In an interview with the Mail on Sunday, Sir Sean Connery’s widow, Micheline Roquebrune, revealed the James Bond star was suffering from dementia when he died.
The former milkman, who went on to become an Oscar-winning Hollywood star, died at the age of 90 in October 2020. During the interview, Micheline said dementia had taken its toll on her husband, adding that it “was no life for him”.
The interview brings home the impact dementia can have. If the above comments aren’t sobering enough, the Alzheimer’s Society says the number of sufferers in Britain will rise from its current level of 850,000 to 1.6 million by 2040.
It also predicts that one person will develop the condition every three minutes.
It’s likely that many of those diagnosed with the condition will need care, so it’s not surprising that the issue of long-term care has risen up the political agenda in recent years. In April 2021, care home providers, health experts and politicians wrote to Boris Johnson calling for changes to the UK’s social care sector.
According to the BBC, they wrote a letter calling on the prime minister to make major reforms to social care, comparable to the founding of the NHS in 1948. Mr Johnson has pledged to unveil a long-awaited social care plan in 2021.
It’s not only politicians that are keen for change. Figures recently released show coronavirus resulted in 46% of those providing care to friends or family having to increase the hours they spent doing so. Those who pay for care typically see the cost of it run into tens of thousands of pounds.
So, what are the financial implications of long-term care on you and your wealth? Read on to learn some of the ways you may be affected and the options that may be open to you.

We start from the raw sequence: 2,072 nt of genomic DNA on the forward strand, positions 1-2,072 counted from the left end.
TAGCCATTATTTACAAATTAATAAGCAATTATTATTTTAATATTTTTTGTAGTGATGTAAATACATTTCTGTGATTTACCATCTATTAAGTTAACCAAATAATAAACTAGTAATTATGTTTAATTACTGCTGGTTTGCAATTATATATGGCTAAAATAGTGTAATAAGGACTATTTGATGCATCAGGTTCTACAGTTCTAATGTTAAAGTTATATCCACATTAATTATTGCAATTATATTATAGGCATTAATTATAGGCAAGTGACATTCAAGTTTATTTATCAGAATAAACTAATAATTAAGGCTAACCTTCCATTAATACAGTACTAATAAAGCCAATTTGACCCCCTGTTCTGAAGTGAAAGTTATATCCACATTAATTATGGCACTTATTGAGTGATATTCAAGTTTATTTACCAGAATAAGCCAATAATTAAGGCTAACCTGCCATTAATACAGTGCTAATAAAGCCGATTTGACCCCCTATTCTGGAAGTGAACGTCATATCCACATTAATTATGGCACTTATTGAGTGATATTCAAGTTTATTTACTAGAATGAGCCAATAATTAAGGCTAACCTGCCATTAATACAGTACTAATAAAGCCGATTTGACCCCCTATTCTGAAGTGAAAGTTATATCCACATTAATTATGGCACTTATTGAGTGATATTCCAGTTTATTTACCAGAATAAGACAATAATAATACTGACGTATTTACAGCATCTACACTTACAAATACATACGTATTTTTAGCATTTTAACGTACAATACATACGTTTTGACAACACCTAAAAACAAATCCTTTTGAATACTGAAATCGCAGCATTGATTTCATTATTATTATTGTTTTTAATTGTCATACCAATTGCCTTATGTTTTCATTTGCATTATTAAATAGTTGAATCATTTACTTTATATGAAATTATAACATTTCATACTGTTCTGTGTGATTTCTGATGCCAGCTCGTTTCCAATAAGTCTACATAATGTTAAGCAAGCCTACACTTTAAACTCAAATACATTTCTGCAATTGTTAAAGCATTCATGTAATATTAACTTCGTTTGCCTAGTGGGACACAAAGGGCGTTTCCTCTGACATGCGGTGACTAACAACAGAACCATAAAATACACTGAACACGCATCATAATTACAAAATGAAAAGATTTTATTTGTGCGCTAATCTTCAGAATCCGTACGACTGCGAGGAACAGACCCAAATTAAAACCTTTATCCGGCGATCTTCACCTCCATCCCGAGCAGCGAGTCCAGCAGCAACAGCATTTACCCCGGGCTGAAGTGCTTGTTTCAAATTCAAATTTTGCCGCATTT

1. The cost of a nursing home could exceed £45,000 a year
There is a difference between a nursing home and a care home. A nursing home looks after people using registered nurses, while a care home looks after people using care assistants only.
An article by Which? revealed the average cost of a nursing home with full-time care had risen to £48,724 in 2019/20, nearly 5% more than the year before.
This is highlighted in the chart below, which also shows the average cost of a residential care home in the UK rose 3% to £34,944 in the same period. The chart includes Northern Ireland.
|Year ending 31 March||Care homes per week||Annual increase||Nursing homes per week||Annual increase|
In the article, Which? points out that the above figures include the amount paid by local authorities, which brings the average cost down. This means that those paying for care themselves – maybe to stay in better quality surroundings – could pay more than the amounts above.
The consumer group also highlights that the cost of care can vary dramatically depending on where you live, with fees for nursing homes ranging from £735 a week in Northern Ireland to £937 in England.
2. Your ability to pay will be assessed, and a charge could be put on your home
A local authority assesses your financial situation to decide whether you should contribute towards care. If it decides you should, it will also determine how much you should pay.
Unused pension income, for example, may be taken into account by the local authority, which could reduce the size of your pension pot. As you can leave your pension pot to loved ones, this could reduce the amount you pass on to them.